There are some tickets left to see Jerry West discuss his memoir with Peter Guber tomorrow, Oct 18, at Track 16 at Bergamot Station. Get ’em here.
Here’s a link to a Q&A the Los Angeles Times did with West. Here’s an excerpt:
Kobe Bryant worked out for you at Inglewood High that year, with the great defenderMichael Cooper guarding him. At the end, you said, “I’ve seen enough.” What did you see?
“Drafting high school players that high back then was not in vogue, but he was such an incredibly talented kid who could not just run fast and jump high . . . it was his joy for the game. He’d die on that court. It was so easy to see that. I felt he’d help us on our quest to get Shaquille, and be a tremendous piece — the prince in waiting. I remember telling Jerry the night of the draft, ‘We might’ve got the No. 1 player in the draft [at No. 13].’ He is a player for the decades.”
(During this interview, West said his team-building strategy was based on “looking for good fits . . . it’s about talent, but [also] how that talent fits together, judging how the talent will mature.” He said he retains “a special spot in my heart” for former coach Pat Riley, who led the team to four titles in theMagic Johnson–Kareem Abdul-Jabbar era.)
You write that coach Phil Jackson “absolutely had no respect” for you, and that as your “incredible feeling for the Lakers began to wane” in the late 1990s, in hindsight, you “would have left shortly after [Jackson] arrived,” in 1999. Why was that relationship so bad?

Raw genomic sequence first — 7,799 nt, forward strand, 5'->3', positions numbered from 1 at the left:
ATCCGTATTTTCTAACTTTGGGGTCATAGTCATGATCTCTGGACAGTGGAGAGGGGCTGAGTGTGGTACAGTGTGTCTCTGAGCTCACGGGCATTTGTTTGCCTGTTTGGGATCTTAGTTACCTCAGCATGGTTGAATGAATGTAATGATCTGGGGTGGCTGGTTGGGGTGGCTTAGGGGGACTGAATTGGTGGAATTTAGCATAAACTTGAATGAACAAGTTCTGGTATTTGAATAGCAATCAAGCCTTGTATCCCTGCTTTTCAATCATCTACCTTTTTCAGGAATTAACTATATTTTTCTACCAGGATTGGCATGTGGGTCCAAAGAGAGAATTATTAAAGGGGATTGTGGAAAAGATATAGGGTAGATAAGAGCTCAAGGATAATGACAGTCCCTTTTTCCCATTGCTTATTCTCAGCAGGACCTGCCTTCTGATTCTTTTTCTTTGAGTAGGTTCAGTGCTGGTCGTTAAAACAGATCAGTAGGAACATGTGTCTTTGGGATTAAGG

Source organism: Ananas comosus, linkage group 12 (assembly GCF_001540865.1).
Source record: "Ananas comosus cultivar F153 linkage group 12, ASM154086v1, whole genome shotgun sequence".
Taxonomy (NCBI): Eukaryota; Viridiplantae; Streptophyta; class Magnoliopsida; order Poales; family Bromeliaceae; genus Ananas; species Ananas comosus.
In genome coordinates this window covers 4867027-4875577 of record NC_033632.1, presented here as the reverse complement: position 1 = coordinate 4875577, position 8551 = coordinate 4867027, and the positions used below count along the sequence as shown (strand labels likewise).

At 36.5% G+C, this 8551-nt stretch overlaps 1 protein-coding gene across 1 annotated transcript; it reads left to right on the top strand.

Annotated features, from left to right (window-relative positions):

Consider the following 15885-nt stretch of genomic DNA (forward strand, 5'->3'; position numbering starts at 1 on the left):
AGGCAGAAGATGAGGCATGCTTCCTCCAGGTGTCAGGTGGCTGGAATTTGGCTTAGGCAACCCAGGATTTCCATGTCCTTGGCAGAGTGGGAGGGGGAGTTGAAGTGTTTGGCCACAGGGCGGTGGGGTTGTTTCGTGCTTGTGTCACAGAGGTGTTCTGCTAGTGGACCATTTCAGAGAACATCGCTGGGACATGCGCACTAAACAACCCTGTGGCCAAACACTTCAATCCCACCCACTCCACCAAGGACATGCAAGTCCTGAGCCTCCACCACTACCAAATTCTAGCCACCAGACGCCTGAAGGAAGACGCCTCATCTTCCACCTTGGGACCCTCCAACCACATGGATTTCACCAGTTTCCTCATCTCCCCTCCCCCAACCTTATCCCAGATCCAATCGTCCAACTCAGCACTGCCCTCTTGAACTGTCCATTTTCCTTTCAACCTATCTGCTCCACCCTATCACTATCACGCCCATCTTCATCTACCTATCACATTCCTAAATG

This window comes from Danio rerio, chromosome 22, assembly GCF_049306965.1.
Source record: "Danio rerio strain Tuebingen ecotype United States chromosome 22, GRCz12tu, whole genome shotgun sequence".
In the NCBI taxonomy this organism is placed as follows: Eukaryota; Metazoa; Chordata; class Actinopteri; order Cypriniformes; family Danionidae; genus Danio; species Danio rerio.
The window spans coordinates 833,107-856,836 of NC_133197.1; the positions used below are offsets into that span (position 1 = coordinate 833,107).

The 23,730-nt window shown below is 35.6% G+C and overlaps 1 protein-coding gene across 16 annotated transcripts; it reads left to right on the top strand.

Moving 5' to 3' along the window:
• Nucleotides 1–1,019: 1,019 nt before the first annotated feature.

“I told Jerry Buss to hire him. The only thing I cared about was winning, but you want a relationship with your coach. There was no relationship. You felt, ‘This is not the way we’ve operated, and we’ve won without him.’ You can’t win without great players. As good as Phil is, he might improve a team with bad players, but he wasn’t going to win. I felt underappreciated by leadership, and leadership is ownership. As we left the Forum to Staples Center, I’d say, ‘What am I doing here? What am I doing to myself?’ Destructive feelings, a different drama every day. Leaving was the biggest relief of my life. They had just won a championship, and would win two more. It was time for me to go.”